Race-based politics will destroy the fabric of the country

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Pradip Rodrigues

Recently Canadian politics was rocked slightly over a politically incorrect social media post. In a WeChat post, Liberal candidate Karen Wang for Burnaby South byelection race innocently pointed out a fact that as the only Chinese candidate, she could beat Jagmeet Singh, who she noted is of “Indian descent.” White politicians feigned outrage, but this story simply didn’t resonate with South Asian-Canadian and Chinese-Canadians. I am willing to guess that more than a few must’ve been puzzled by the controversy. Wasn’t it a fact? Wasn’t Karen Wang picked because being Chinese made her more electable among voters in that riding?

So why did this story sink like a stone? Ms. Wang happens to be Chinese, not White.

Now perhaps if the Liberal candidate involved in the same ‘scandal’ happened to go by the name of Karen McPhearson, it would have been a scandal that would rock Canadian politics from Brampton to Surrey. South Asians in Peel and elsewhere would be demanding apologies and more apologies. They’d be holding placards outside Parliament Hill demanding that PM Trudeau apologize in the House of Commons. The story would dominate the headlines for weeks. Who knows, that candidate would probably even be hauled before the Human Rights Commission for hurting the feelings of South Asians. Children in schools would be made aware of this egregious comment.

But because it was a Chinese candidate who sent out the offending tweet it didn’t sting. The issue was settled with a bland statement: “Recent online comments by Karen Wang are not aligned with the values of the Liberal Party of Canada,” said a statement from the party. “The Liberal Party has a clear commitment to positive politics and support for Canadian diversity, and the same is always expected of our candidates.”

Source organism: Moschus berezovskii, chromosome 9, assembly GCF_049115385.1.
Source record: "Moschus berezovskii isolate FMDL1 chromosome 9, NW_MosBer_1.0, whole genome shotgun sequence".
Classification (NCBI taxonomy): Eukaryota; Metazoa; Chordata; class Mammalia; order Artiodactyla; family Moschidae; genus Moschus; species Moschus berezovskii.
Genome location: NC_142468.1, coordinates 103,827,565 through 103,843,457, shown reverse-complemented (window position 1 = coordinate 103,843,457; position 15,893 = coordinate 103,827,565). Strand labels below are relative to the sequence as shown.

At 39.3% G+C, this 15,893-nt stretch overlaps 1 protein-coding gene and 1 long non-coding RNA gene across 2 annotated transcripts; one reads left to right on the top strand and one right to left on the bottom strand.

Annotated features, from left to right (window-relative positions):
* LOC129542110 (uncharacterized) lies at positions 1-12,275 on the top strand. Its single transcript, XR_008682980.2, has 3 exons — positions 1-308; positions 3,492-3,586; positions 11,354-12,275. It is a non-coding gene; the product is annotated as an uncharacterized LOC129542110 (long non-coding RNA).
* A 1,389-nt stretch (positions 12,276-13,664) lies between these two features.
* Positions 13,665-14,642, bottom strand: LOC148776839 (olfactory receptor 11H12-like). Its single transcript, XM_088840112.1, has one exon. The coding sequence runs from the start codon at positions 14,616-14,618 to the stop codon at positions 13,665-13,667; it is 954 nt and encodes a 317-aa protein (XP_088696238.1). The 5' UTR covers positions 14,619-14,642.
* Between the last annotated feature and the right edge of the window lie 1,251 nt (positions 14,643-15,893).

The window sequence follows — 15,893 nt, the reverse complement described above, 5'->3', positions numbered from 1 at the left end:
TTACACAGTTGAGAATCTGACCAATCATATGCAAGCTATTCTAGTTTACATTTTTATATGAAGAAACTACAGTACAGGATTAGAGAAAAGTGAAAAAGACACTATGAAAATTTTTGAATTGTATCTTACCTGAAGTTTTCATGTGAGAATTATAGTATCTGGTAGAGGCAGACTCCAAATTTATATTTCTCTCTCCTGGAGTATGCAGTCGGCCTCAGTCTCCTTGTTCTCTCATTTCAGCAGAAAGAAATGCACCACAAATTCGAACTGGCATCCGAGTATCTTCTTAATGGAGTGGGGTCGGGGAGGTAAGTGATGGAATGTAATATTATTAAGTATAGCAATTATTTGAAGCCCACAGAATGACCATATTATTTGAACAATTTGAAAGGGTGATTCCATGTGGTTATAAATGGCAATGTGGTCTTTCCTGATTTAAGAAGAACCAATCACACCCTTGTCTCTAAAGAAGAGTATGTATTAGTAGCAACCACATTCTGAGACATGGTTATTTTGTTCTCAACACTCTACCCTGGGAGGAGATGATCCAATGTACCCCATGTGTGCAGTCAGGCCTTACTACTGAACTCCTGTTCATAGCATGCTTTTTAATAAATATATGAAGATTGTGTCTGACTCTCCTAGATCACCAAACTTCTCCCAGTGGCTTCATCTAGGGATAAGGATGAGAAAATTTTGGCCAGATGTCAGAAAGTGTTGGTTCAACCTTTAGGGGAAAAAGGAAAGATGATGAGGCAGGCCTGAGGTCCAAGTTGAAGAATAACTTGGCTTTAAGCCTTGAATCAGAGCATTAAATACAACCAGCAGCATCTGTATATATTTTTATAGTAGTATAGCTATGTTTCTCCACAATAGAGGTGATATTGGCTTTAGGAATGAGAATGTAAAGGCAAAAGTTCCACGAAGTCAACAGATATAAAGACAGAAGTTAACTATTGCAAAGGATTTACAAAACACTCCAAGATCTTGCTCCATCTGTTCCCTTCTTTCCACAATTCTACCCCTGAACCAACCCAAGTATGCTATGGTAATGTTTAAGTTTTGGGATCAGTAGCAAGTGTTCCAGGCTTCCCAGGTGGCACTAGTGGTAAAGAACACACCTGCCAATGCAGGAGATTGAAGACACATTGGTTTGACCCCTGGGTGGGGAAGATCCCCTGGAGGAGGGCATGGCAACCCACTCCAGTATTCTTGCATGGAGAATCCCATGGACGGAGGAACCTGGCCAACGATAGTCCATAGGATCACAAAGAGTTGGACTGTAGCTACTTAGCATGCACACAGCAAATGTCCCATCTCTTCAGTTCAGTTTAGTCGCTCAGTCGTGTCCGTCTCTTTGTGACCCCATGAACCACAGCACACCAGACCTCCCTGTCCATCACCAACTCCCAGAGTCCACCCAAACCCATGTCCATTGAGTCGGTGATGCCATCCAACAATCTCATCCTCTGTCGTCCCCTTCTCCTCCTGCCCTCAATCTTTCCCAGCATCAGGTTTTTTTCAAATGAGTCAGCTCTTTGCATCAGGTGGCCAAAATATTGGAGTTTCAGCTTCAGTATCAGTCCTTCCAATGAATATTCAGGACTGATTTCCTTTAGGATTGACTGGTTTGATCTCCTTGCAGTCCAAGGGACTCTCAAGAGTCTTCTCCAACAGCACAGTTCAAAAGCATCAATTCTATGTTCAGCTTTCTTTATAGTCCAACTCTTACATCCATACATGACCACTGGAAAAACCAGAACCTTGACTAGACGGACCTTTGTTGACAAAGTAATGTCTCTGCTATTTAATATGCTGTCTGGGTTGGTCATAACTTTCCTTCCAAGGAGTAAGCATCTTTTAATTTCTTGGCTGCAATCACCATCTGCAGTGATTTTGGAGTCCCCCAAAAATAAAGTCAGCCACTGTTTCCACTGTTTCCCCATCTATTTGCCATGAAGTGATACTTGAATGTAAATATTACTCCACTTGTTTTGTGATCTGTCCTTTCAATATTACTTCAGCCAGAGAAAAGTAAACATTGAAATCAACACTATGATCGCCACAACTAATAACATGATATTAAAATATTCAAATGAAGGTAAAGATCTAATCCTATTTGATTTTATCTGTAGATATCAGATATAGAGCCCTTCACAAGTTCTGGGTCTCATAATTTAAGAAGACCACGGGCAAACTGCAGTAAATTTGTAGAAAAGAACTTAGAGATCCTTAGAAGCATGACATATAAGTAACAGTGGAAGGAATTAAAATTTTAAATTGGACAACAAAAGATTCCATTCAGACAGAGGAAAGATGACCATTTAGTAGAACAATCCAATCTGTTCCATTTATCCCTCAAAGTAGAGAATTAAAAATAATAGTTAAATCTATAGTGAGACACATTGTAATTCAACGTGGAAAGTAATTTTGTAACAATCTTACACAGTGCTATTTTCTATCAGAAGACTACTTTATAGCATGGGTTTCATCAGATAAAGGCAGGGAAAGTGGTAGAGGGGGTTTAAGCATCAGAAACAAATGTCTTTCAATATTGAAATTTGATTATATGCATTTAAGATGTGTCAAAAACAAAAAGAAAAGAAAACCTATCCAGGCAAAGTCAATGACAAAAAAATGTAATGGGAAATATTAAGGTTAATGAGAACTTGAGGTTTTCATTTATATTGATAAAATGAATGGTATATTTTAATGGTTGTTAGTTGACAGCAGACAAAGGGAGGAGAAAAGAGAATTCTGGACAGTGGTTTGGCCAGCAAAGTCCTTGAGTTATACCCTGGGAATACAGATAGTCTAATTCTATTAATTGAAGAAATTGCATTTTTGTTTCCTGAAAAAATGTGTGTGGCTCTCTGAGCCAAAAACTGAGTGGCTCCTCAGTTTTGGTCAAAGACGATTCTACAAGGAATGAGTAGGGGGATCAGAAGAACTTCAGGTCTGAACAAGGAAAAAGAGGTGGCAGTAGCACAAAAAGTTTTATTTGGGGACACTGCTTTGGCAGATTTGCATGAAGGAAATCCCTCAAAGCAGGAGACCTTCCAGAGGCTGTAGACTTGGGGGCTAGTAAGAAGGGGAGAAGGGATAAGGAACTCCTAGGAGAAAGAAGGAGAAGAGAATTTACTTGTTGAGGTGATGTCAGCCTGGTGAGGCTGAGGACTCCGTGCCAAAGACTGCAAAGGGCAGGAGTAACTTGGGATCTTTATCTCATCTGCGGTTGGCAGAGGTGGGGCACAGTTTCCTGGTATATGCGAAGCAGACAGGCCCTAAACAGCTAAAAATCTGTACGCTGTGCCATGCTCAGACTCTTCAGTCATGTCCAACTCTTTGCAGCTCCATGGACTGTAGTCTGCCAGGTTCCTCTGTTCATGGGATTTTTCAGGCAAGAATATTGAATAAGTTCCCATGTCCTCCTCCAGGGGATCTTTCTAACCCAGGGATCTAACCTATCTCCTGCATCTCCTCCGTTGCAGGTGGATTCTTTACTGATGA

And that settled it.

PM Trudeau didn’t find the need to apologies to South Asians and Sikhs in particular although that thought might have crossed his mind several times after hearing about it.

In a few short days, the Liberal Party fielded Richard T. Lee, a long-time B.C. MLA, as their candidate for Burnaby South. He too happens to be Chinese. It is no coincidence that Chinese make up about 40 per cent of the population, while South Asians make up about 8.4 per cent. Given the current state of politics, it is very unlikely that any party could nominate an exceptional candidate who happened to be black or white.

This is a perfect example of Canada being a “vertical mosaic” a term which conveys the concept that Canada is a mosaic of different ethnic, language, regional and religious groupings unequal in status and power.

The current demographics is creating vote banks at an unprecedented rate. The two dominant ethnic groups are Chinese and South Asians. The Chinese population stands at about 1.76 million people as of 2016 with 80%–85% of them are foreign born.

There are well above a million South Asians represented 23% of the visible minority population and that number is exploding as well.

In the years to come Nigerians who are coming through another stream could be large enough for politicians to cultivate as a vote bank. For now, the number of Filipinos is rising and are being groomed. There is literally power in numbers.

To be fair, it is not just the Liberal party that should be singled out for playing race-based politics, the NDP and the Conservatives are equally guilty, however the Liberals have perfected the game to an art form.

Decades ago federal and provincial political parties could get away by nominating a seasoned white candidate in a ridings dominated by ethnic groups. Today, new immigrants who’ve been here three years are aspiring to run for political office! Instead of reforming the nomination process to allow genuinely talented individuals to enter politics, Canadian political parties are pandering to ethnic groups and facilitating the nomination of mediocre candidates just because they happen to belong to an ethnicity that happens to be a majority in the riding.

You would think that South Asians who’ve left India in disgust after seeing and experiencing third world politics would steer clear of similar politics here in Canada, but it isn’t the case. Progressive South Asian immigrants are often forced to vote for ethnic candidates with questionable qualifications who are foisted upon them by political parties.

Having leaders whose only credentials happen to be belonging to the right race is simply ensuring that this country wins the race to the bottom. Having a large population hailing from the third world countries earns Canada bragging rights, importing third world politics should be cause for alarm. Such politics created the conditions that prompted so many immigrants to pack up and move here. -CINEWS

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